PW Eagle is 100% overvalued and should reflect this within six months. The company is the third largest manufacturer of PVC pipe in the US. The stock has gone from $4 to $26 in the last year (I was long it for part of that run) and is now firmly in the hands of momentum-driven day traders. Part of this increase is deserved, but most is not.
PVC pipe is a processing business. Resin is purchased, pipe is extruded, and a .03/lb profit is retained. Historically, PWEI’s EBIT margin has centered in the high teens, which makes sense on a resin price that is .30-.40 a pound, though it has ranged from -4% to 13%. The industry is characterized by overcapacity and inherent cyclicality, exacerbated by the fact that the top two producers of pipe are vertically integrated, and thus will cut pipe margins to maintain resin production in more difficult environments.
Currently, PWEI is enjoying a stupendous margin of around .40/lb. The reason for this is two-fold: first, resin prices spiked from .45 to .83 in the aftermath of the Gulf hurricanes (both because of natural gas and because of shuttered production) and PWEI kept the inventory mark-up and second, processing margins inflated as supply became very scarce and buyers scrambled for supply to finish projects before winter. The unparalled strength of the market surprised even PWEI, which had to revise guidance twice within one week.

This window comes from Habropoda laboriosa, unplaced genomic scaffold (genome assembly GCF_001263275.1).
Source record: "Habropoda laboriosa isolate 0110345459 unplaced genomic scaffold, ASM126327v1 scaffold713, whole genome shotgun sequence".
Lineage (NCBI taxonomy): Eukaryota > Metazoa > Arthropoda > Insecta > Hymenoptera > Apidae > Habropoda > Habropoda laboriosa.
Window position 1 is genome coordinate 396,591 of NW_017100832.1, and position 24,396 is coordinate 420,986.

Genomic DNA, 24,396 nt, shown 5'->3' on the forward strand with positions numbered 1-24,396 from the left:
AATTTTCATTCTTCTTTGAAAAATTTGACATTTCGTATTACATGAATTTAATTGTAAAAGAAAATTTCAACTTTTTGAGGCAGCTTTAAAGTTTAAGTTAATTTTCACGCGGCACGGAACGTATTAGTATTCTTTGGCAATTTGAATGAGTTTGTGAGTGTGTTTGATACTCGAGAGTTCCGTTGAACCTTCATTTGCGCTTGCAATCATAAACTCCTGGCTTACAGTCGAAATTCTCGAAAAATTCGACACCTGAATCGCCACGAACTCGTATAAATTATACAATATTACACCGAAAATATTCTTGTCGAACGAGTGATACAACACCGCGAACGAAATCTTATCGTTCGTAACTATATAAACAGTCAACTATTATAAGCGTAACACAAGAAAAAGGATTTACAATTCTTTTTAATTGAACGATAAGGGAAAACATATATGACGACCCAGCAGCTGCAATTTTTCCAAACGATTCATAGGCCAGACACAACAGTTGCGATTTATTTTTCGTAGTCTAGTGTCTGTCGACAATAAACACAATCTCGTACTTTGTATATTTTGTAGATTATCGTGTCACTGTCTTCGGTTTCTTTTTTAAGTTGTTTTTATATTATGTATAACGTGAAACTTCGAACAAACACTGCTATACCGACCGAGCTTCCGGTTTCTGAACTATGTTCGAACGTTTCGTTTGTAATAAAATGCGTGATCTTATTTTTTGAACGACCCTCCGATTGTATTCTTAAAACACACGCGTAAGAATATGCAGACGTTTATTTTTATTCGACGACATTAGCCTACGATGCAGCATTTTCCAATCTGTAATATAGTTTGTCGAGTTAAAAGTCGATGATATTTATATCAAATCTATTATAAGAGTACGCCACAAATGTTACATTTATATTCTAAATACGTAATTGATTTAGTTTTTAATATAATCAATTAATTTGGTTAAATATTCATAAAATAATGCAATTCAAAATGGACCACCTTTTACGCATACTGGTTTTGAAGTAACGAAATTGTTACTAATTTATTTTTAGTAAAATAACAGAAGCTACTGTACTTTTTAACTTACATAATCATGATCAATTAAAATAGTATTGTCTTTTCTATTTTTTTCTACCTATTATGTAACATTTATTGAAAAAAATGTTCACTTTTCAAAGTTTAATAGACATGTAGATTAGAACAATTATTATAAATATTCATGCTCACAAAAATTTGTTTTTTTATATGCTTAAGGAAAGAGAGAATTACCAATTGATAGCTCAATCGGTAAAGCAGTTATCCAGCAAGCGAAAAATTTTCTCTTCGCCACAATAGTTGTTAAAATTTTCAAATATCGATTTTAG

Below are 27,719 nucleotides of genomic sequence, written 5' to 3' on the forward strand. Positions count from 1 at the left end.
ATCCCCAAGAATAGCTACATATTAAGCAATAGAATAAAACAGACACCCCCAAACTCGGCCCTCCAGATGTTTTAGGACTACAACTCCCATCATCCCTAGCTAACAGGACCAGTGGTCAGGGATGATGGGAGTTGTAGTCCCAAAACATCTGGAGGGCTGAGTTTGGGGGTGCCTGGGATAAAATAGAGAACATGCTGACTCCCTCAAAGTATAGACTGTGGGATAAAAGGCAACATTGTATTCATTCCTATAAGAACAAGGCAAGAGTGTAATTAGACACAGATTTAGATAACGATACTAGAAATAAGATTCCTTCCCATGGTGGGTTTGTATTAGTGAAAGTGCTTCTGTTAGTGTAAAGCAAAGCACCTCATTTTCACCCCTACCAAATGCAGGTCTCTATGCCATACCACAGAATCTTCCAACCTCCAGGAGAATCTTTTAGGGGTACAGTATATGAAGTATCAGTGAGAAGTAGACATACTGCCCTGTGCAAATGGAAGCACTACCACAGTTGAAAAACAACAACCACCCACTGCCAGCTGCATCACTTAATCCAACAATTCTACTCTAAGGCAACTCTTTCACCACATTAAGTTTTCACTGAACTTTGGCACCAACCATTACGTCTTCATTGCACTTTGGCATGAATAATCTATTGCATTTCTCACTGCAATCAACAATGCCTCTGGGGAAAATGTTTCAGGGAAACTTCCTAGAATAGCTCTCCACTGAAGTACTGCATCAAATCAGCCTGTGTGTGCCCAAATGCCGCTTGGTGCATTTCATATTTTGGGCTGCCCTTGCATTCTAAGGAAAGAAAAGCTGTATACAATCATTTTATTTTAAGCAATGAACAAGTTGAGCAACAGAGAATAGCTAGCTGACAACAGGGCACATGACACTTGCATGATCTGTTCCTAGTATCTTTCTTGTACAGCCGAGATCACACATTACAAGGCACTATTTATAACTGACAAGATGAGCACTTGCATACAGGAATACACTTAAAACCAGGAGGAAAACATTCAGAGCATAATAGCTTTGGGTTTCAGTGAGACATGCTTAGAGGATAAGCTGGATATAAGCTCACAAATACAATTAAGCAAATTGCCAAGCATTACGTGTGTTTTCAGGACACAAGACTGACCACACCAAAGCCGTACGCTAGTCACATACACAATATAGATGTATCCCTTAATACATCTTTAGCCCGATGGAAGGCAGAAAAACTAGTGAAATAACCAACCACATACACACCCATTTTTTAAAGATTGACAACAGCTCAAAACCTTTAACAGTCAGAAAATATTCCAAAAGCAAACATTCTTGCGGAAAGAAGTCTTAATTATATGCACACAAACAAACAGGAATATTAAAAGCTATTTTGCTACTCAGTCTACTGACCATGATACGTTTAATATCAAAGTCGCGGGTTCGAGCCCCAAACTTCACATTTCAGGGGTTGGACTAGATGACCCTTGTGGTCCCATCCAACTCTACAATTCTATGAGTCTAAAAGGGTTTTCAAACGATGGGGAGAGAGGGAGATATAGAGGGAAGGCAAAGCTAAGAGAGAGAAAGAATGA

There are many reasons to think that this margin will return to normal, but like one would expect it mainly has to do with supply and demand. Demand will drop for the next 5 months, because construction always drops off during the winter (a decline in housing demand will dramatically exacerbate this dynamic) and builders have the option to substitute ductile iron pipe. Supply will increase as natural gas and resin processing capacity comes back on-line (should be fully restarted by end of January) and imports fill the gap. These forces are already starting to play out, and the recent proposed price increases for resin were rejected by buyers. The industry will have to deal with a 10% capacity increase in January of 2007 in addition to these dynamics.
PWEI has 800m pounds of capacity. At .03/lb of ebit, this translates to roughly $1.15 of eps after the recent “windfall” profits are used to pay down debt, as the company has stated it will do. Commodity processors should trade at around 10x midcycle profits, so this gives a $12 target price. Another way of looking at this is that the hurricanes added $200m of market value to the company but roughly $50m of windfall profits, so this excess (around $15/share) should eventually work its way out of the capitalization.